Andrew Errington thinks that we can. He has written a very useful little introduction to the historical issues around the Gospels. At 32 pages long, it is very readable for the non-expert and yet avoids gross oversimplification. You can order it here.

Friday, May 15, 2009

Ethics as vulnerability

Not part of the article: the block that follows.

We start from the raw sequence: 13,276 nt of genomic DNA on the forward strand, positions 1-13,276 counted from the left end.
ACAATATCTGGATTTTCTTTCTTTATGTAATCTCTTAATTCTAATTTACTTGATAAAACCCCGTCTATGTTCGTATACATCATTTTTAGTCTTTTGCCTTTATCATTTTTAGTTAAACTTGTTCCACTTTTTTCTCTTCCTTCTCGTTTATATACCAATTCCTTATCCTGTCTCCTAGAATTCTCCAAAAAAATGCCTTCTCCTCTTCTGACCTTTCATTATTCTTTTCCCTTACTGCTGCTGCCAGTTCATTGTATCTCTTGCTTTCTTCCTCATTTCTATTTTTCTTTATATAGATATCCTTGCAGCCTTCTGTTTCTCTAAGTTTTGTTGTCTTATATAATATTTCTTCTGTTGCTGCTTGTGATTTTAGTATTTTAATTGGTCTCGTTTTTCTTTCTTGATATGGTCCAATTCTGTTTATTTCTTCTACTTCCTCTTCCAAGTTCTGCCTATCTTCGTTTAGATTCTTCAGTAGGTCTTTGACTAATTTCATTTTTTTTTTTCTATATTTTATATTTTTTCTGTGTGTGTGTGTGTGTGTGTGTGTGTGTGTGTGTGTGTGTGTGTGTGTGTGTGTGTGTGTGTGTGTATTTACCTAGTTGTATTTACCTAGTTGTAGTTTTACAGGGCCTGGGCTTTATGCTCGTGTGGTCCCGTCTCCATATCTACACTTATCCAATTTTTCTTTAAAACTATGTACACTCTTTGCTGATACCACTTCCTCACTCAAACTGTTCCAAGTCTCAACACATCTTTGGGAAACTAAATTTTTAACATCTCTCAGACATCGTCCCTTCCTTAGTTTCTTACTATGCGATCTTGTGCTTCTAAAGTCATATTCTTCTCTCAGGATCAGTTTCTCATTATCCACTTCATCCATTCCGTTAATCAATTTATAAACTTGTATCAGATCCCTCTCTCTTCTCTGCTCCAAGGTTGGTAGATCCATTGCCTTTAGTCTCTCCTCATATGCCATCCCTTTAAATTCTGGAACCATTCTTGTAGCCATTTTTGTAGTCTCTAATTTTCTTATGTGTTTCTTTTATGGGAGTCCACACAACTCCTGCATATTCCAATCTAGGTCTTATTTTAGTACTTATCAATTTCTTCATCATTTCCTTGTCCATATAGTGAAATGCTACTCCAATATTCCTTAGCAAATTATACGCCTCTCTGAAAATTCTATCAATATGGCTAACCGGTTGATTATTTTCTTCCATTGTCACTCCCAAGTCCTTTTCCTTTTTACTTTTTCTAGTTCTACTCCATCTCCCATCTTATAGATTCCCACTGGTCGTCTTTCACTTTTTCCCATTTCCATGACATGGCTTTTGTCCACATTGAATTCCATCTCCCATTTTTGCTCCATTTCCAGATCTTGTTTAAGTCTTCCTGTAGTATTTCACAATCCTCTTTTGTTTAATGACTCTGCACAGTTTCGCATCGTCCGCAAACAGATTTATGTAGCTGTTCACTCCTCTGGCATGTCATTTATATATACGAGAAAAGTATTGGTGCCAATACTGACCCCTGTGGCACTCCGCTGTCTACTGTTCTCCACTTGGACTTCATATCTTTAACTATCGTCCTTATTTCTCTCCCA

"Now, you could say that ethics is essentially about how we negotiate our own and other people's vulnerabilities. The sort of behaviour we recognise as unethical is very frequently something to do with the misuse of power and the range of wrong or corrupt responses to power – with the ways in which fear or envy or admiration can skew our perception of what the situation truly demands of us. Instead of estimating what it is that we owe to truth or to reality or to God as the source of truth, we calculate what we need to do so as to acquire, retain or at best placate power (and there is of course a style of supposedly religious morality that works in just such an unethical way). But when we begin to think seriously about ethics, about how our life is to reflect truth, we do not consider what is owed to power; indeed, we consider what is owed to weakness, to powerlessness. Our ethical seriousness is tested by how we behave towards those whose goodwill or influence is of no 'use' to us. Hence the frequently repeated claim that the moral depth of a society can be assessed by how it treats its children – or, one might add, its disabled, its elderly or its terminally ill. Ethical behaviour is behaviour that respects what is at risk in the life of another and works on behalf of the other's need. To be an ethical agent is thus to be aware of human frailty, material and mental; and so, by extension, it is to be aware of your own frailty. And for a specifically Christian ethic, the duty of care for the neighbour as for oneself is bound up with the injunction to forgive as one hopes to be forgiven; basic to this whole perspective is the recognition both that I may fail or be wounded and that I may be guilty of error and damage to another."